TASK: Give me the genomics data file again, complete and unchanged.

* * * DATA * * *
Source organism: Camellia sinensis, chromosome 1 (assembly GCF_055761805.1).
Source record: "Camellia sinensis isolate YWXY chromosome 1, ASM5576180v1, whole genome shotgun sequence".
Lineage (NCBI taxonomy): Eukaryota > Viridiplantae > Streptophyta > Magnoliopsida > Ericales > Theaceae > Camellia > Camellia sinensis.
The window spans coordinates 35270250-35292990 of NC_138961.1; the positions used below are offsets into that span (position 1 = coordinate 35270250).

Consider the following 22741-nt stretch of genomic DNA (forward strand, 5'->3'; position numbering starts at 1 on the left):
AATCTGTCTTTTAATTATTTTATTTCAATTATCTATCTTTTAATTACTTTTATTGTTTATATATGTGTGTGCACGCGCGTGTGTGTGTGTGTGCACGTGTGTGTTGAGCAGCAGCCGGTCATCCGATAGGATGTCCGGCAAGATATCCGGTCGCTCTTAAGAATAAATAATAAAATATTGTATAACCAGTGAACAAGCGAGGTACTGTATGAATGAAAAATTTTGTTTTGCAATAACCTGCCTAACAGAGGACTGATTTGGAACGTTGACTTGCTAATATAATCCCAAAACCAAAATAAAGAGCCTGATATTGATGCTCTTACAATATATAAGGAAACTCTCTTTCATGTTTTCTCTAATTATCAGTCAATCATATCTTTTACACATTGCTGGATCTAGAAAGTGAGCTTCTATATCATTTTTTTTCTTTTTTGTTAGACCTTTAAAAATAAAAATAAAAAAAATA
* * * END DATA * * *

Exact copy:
Source organism: Camellia sinensis, chromosome 1 (assembly GCF_055761805.1).
Source record: "Camellia sinensis isolate YWXY chromosome 1, ASM5576180v1, whole genome shotgun sequence".
Lineage (NCBI taxonomy): Eukaryota > Viridiplantae > Streptophyta > Magnoliopsida > Ericales > Theaceae > Camellia > Camellia sinensis.
The window spans coordinates 35270250-35292990 of NC_138961.1; the positions used below are offsets into that span (position 1 = coordinate 35270250).

Consider the following 22741-nt stretch of genomic DNA (forward strand, 5'->3'; position numbering starts at 1 on the left):
AATCTGTCTTTTAATTATTTTATTTCAATTATCTATCTTTTAATTACTTTTATTGTTTATATATGTGTGTGCACGCGCGTGTGTGTGTGTGTGCACGTGTGTGTTGAGCAGCAGCCGGTCATCCGATAGGATGTCCGGCAAGATATCCGGTCGCTCTTAAGAATAAATAATAAAATATTGTATAACCAGTGAACAAGCGAGGTACTGTATGAATGAAAAATTTTGTTTTGCAATAACCTGCCTAACAGAGGACTGATTTGGAACGTTGACTTGCTAATATAATCCCAAAACCAAAATAAAGAGCCTGATATTGATGCTCTTACAATATATAAGGAAACTCTCTTTCATGTTTTCTCTAATTATCAGTCAATCATATCTTTTACACATTGCTGGATCTAGAAAGTGAGCTTCTATATCATTTTTTTTCTTTTTTGTTAGACCTTTAAAAATAAAAATAAAAAAAATA